The Best Way to Raise Money for Bernie Sanders Is to Attack Him

Bernie Sanders, Jane Sanders
Cash money. Photo: Jae C. Hong/AP/Corbis

What doesn’t kill Bernie Sanders only makes him better-funded.

That’s the dilemma facing the Clinton camp, as the socialist senator starts breathing down her neck. For most of the campaign, the former secretary of State has been far enough ahead of Sanders to comfortably ignore him. But now that her insurgent rival is on her heels in Iowa, in front in New Hampshire, and creeping up in national polls, the silent treatment is no longer an option. The trouble is, confronting Sanders brings its own perils: If you come at the Bern, you best not miss — because every attack comes with the risk of putting more money into his coffers.

Since Clinton amplified her criticisms of the Vermont senator’s gun-control record and health-care plan earlier this week, the Sanders campaign has raised $1.4 million, the Washington Post reports.

We’ve gotten 47,000 contributions. We’re projecting 60,000 donations,” Sanders spokesman Michael Briggs told the paper on Wednesday. “Even for our people-powered campaign, this is pretty darn impressive.”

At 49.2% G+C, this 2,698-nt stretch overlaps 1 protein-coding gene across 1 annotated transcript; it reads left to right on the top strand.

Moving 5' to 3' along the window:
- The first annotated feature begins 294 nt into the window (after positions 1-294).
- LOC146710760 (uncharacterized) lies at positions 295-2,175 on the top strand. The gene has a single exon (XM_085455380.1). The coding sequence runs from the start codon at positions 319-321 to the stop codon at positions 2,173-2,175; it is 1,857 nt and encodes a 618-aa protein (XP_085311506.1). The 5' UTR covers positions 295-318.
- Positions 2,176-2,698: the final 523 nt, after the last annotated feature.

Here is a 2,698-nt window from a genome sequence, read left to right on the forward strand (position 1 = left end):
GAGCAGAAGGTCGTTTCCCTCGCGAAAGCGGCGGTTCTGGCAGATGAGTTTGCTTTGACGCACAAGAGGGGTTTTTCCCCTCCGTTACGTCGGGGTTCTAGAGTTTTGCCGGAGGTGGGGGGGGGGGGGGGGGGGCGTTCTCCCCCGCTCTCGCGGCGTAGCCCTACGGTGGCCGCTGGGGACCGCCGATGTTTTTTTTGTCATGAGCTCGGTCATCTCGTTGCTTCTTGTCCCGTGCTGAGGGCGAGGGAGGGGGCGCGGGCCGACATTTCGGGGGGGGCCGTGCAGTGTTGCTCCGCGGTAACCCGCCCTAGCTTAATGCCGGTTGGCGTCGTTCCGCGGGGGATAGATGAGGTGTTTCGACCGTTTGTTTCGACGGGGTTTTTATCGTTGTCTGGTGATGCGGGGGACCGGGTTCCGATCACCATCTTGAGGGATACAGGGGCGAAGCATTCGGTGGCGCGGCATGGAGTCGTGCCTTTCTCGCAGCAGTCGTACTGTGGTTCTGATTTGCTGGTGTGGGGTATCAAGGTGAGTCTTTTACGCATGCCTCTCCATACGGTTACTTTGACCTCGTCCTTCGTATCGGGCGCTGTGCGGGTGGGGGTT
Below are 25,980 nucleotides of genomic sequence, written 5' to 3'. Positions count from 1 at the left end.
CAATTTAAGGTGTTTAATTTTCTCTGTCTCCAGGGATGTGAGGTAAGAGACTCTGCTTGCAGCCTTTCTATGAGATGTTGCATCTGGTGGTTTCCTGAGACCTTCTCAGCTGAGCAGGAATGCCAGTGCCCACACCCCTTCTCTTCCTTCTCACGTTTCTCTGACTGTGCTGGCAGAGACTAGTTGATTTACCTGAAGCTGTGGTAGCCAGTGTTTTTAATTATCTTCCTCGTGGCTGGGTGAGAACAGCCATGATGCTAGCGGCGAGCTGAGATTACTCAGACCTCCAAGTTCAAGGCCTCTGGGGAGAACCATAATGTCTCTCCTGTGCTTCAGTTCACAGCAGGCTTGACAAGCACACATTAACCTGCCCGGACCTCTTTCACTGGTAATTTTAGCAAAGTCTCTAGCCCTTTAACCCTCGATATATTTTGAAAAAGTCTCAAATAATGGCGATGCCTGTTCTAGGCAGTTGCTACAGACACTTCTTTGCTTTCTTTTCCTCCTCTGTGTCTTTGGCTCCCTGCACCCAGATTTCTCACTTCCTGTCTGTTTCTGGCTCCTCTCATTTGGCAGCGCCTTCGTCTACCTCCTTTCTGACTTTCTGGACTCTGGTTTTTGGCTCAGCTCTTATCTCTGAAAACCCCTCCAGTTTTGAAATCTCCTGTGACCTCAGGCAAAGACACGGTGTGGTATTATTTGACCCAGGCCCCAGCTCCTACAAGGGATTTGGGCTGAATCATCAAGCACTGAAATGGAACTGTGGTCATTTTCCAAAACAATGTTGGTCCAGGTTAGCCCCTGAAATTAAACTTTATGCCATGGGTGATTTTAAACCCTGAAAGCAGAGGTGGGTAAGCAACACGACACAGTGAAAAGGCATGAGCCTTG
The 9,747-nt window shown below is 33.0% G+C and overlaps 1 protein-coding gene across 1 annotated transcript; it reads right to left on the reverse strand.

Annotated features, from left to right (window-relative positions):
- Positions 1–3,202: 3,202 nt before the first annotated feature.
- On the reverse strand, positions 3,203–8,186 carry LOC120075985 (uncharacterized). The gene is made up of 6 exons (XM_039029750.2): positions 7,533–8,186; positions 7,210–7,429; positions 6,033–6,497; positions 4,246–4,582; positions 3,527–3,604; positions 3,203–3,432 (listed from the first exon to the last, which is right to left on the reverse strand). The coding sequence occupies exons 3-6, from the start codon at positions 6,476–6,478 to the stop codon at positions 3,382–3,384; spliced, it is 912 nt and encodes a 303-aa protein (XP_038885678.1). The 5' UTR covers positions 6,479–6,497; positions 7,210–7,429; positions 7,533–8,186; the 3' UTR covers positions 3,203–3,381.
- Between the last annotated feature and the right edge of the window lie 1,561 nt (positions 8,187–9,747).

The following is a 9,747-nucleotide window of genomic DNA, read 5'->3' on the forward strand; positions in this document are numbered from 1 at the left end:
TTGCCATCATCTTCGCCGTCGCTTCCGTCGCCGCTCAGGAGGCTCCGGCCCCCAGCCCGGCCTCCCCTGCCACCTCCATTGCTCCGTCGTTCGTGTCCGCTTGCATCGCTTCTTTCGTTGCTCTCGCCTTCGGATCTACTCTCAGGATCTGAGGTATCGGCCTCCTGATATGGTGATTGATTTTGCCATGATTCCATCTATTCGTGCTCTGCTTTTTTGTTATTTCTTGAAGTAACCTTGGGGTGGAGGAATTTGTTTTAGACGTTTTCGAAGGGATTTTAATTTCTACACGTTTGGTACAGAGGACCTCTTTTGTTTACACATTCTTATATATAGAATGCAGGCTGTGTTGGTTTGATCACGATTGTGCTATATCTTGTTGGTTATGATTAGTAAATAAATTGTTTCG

The central narrative of the Sanders campaign — the one that has energized so many small-dollar donors — is that of a mass movement confronting an all-powerful Establishment that will stop at nothing to prevent their political revolution. For Sanders’s supporters, Clinton’s attacks only affirm this story — especially when they hit him from the right. And so when Chelsea Clinton defamed Sanders’s plan for universal health care, it only took one email decrying the Clinton camp’s “viscious and coordinated attacks” to get the senator’s legions of would-be Davids to pummel Goliath with $5 donations.  

The same thing happened last month, when the DNC briefly barred the Sanders campaign from accessing the party’s voter file after a few of the senator’s staffers improperly accessed confidential Clinton data: One email blast warning of the Establishment’s crooked ways and that setback turned into a fresh $1 million.

What makes the Sanders persecution narrative so effective is its essential truth. Of course the Democratic Establishment doesn’t want Sanders to be their nominee — he’s been a Democrat for less than a year and constantly disparages the party’s Establishment. And the DNC really did put its thumb on the scale for Clinton by burying the primary debates behind major sporting events.

This potent persecution complex, combined with the senator’s vast network of small-dollar donors, presents the Clinton camp with a fundamental challenge: How do you attack Sanders without throwing him a fund-raiser?

Sanders Cashes In on Clinton’s Attacks